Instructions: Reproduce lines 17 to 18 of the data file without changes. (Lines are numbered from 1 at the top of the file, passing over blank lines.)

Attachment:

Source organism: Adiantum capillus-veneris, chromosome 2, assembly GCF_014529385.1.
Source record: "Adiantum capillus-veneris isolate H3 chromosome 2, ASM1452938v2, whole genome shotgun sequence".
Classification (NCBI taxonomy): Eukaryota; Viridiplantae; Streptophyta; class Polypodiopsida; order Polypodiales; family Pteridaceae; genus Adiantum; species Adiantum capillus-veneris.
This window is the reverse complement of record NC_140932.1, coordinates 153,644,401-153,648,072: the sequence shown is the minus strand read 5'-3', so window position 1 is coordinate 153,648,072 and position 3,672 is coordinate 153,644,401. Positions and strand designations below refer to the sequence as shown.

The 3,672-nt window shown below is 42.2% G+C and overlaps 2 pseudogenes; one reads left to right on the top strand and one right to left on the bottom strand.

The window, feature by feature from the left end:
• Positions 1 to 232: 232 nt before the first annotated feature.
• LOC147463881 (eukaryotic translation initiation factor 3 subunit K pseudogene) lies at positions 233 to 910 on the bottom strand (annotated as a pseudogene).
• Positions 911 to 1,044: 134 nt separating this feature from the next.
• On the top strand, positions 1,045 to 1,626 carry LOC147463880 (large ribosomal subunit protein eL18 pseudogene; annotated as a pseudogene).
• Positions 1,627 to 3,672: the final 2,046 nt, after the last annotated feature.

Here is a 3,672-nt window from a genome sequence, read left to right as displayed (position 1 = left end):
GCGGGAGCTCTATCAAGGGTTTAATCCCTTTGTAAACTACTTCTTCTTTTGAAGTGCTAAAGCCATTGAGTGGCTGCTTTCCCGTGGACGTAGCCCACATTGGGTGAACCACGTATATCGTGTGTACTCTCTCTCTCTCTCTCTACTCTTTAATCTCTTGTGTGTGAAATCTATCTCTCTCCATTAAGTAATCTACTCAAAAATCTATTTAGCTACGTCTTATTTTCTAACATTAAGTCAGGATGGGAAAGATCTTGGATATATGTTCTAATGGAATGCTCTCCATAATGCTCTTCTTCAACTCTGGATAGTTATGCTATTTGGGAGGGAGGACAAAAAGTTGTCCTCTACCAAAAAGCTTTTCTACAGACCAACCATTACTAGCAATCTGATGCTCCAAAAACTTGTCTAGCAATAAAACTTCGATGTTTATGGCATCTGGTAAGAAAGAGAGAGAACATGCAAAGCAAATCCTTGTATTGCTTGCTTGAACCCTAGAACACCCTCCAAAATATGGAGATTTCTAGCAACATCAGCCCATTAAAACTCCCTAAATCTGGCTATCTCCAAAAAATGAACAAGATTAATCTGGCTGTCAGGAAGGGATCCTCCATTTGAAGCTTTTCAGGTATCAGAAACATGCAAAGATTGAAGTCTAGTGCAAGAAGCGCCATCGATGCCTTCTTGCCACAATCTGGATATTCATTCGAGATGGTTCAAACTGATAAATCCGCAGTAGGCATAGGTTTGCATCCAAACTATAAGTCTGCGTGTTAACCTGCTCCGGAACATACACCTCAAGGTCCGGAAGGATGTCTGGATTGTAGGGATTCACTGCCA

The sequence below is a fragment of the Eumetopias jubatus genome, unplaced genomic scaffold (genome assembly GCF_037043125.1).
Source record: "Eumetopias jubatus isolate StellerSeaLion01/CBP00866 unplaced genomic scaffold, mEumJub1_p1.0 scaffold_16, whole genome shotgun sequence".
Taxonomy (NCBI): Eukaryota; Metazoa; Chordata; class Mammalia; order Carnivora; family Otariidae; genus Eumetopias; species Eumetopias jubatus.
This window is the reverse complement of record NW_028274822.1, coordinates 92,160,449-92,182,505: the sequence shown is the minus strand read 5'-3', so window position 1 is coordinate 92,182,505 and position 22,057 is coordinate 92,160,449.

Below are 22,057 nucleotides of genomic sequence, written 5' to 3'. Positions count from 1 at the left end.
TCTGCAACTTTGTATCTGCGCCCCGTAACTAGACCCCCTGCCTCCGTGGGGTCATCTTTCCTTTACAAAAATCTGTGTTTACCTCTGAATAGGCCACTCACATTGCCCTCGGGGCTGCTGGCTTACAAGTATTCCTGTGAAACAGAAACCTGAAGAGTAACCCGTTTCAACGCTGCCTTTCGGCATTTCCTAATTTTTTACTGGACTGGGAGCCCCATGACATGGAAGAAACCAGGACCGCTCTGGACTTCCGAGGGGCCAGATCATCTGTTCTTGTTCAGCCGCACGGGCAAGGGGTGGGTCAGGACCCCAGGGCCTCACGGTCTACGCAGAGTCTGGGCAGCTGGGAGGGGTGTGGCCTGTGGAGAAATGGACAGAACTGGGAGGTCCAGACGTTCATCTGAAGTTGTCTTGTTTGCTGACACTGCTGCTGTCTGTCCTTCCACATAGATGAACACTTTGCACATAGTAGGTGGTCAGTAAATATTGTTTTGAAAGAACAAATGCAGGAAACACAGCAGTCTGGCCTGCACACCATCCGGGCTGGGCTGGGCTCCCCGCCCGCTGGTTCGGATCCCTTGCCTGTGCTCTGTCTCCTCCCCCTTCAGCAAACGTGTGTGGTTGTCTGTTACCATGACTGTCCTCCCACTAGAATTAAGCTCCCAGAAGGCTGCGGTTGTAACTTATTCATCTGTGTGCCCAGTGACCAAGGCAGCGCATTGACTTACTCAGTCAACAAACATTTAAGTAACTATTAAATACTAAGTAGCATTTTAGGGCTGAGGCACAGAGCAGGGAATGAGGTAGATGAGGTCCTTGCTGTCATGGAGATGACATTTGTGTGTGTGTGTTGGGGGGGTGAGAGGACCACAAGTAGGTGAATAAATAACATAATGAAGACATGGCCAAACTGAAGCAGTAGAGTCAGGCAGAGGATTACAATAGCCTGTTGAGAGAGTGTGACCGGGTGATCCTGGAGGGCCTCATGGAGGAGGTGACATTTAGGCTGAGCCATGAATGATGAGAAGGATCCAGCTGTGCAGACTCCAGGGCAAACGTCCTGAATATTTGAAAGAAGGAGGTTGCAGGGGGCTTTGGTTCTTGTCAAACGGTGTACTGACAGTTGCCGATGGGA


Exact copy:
This window is the reverse complement of record NW_028274822.1, coordinates 92,160,449-92,182,505: the sequence shown is the minus strand read 5'-3', so window position 1 is coordinate 92,182,505 and position 22,057 is coordinate 92,160,449.

Below are 22,057 nucleotides of genomic sequence, written 5' to 3'. Positions count from 1 at the left end.